Oh, I'll readily admit that I'm painting in pretty broad strokes. Each of those paragraphs could stand to be a whole, in depth conversation.
As for archiving stuff digitally, whether they're along the lines of family heirlooms or more "official" stuff like legal records for businesses and such, I remember reading an article years and years ago about people wringing their hands and pulling their hair trying to figure out the way to back stuff up. There were all of these issues of not only competing types of media, but competing file formats, codecs, software, and operating systems and the whole struggle of trying to figure out what to do with ever changing formats, dying formats, and incompatibility. I think finally, we're we'll pass that in so many ways. Partly because standards have condensed, for instance digital cameras mostly use SD cards these days, instead of SD versus xD, versus Pro Duo, versus Compact Flash, but also because so many different programs can read more than one type of file and one type of file can be opened by so many different programs. Not only that, but even compare to a decade ago, storage space is so cheap today. That was the hard stuff, and now that's out of the way, like you're saying, more practical concerns like file quality, bit rot, and ease of access are really what we mostly have to be concerned with tackling.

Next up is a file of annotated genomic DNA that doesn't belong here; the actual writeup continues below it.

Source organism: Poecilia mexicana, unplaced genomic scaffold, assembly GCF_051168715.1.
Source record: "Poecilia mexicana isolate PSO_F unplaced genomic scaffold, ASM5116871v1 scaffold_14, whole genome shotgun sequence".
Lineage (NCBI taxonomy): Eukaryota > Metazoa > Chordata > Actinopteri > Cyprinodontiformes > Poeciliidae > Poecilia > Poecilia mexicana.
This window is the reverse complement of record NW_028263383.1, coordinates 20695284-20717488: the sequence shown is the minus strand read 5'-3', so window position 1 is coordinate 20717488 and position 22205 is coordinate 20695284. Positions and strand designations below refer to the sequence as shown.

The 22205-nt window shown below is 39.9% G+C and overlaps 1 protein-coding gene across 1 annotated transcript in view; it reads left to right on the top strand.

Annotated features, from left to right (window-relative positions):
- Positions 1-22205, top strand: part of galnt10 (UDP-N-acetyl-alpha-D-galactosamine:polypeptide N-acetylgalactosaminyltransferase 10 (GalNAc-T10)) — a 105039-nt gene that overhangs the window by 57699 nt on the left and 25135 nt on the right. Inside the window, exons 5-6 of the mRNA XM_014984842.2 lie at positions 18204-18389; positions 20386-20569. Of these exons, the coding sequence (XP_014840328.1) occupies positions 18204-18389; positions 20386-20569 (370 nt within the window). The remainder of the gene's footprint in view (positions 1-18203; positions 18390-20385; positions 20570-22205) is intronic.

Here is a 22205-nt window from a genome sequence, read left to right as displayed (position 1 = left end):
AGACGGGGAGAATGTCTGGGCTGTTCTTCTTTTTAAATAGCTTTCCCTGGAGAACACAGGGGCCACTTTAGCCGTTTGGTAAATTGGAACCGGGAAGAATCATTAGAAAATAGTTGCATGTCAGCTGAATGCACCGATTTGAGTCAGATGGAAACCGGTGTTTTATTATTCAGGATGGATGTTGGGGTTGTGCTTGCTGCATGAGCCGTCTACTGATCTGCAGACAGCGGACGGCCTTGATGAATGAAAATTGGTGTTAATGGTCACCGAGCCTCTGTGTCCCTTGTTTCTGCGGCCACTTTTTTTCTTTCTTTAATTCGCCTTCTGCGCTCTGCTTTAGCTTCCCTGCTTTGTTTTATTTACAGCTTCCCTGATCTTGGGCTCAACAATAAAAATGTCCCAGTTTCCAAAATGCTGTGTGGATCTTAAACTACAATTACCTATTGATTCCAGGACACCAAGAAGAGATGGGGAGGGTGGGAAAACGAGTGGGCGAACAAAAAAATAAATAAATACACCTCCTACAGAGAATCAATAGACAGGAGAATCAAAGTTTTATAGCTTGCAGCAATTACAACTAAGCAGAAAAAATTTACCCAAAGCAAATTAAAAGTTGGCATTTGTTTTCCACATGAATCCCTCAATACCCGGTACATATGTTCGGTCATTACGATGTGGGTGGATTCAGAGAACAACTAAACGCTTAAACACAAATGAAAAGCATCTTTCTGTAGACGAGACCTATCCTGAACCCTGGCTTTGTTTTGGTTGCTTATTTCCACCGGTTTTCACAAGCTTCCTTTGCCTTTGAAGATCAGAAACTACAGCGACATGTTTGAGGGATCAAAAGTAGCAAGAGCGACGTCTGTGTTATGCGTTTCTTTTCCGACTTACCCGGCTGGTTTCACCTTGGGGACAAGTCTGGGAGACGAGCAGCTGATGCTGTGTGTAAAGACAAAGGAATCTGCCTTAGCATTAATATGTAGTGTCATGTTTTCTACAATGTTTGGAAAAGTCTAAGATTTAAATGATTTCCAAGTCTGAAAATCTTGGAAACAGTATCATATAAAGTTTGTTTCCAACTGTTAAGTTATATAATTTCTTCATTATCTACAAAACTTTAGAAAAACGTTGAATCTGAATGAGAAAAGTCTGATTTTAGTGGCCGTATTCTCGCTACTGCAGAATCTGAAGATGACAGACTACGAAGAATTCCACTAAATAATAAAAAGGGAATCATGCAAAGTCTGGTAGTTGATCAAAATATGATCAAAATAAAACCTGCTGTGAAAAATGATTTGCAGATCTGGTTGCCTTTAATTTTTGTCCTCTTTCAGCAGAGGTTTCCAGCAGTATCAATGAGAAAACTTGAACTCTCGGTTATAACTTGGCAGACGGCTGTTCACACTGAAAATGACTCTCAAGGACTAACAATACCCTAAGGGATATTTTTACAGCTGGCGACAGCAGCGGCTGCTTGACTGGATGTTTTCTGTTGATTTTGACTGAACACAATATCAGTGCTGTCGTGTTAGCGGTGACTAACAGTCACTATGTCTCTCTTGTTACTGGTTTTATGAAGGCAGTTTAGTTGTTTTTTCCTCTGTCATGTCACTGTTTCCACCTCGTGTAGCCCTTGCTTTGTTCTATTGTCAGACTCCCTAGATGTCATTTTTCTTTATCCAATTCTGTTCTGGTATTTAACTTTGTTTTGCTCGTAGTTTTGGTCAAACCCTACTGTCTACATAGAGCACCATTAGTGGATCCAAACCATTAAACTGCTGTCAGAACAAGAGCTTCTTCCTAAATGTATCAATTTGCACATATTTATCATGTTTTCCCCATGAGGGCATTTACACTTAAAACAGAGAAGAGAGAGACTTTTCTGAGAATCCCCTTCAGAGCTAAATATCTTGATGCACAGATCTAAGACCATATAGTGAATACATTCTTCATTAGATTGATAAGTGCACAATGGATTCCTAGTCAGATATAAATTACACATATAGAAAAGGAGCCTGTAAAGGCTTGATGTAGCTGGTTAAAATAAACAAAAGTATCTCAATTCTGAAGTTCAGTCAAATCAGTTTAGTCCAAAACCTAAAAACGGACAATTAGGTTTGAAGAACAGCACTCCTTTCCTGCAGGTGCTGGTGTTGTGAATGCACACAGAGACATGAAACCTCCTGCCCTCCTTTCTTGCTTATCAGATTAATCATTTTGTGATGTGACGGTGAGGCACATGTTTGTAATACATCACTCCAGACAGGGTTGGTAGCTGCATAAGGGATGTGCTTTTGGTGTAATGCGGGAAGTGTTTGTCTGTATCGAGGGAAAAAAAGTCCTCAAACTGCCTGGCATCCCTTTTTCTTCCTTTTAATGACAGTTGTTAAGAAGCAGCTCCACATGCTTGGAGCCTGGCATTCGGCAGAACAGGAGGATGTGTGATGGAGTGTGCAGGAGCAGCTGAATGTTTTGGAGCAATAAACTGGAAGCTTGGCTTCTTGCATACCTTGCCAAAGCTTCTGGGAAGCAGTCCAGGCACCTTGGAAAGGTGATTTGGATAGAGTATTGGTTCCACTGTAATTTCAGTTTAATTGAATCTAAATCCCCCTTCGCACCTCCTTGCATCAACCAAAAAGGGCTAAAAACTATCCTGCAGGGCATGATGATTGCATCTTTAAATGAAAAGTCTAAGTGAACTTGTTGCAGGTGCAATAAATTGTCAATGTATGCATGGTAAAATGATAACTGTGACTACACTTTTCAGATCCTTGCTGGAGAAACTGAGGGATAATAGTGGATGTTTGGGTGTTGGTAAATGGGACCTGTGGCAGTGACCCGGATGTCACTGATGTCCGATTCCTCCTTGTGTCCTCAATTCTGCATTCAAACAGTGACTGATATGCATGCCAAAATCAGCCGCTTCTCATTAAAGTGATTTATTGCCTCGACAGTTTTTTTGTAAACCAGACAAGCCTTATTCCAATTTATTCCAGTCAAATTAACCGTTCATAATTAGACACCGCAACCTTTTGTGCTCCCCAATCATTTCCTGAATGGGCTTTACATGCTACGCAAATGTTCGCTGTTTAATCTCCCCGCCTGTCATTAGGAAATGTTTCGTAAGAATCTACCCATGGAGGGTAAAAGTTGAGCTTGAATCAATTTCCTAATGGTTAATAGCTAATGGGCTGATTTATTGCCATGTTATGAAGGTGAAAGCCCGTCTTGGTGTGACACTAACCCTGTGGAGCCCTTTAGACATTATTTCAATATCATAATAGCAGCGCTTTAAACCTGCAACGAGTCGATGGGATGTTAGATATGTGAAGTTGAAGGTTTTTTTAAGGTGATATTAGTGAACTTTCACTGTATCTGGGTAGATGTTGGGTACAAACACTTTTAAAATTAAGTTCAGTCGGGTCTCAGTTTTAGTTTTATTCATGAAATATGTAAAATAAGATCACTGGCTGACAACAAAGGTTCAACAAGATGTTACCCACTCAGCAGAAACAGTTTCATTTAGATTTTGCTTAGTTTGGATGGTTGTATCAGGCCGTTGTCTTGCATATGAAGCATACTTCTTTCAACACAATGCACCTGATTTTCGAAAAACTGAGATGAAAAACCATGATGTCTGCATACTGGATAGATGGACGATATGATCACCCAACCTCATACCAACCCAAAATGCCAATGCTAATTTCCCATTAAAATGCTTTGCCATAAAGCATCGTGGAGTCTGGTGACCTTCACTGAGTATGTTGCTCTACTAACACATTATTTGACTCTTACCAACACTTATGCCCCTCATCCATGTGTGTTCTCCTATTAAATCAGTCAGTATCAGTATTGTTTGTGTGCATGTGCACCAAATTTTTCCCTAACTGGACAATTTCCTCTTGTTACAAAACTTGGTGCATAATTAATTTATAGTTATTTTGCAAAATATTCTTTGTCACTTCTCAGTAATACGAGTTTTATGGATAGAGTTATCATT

Edit: Speaking of backing stuff up, I heard a member of this organization give an interview on the radio one time and while I think what they're doing isn't all that practical, listening to him talk was interesting because intentionally or not, his ideas and his projects were very philosophical in terms of why we desire so step fly to preserve knowledge and the lengths we're willing to go to do it.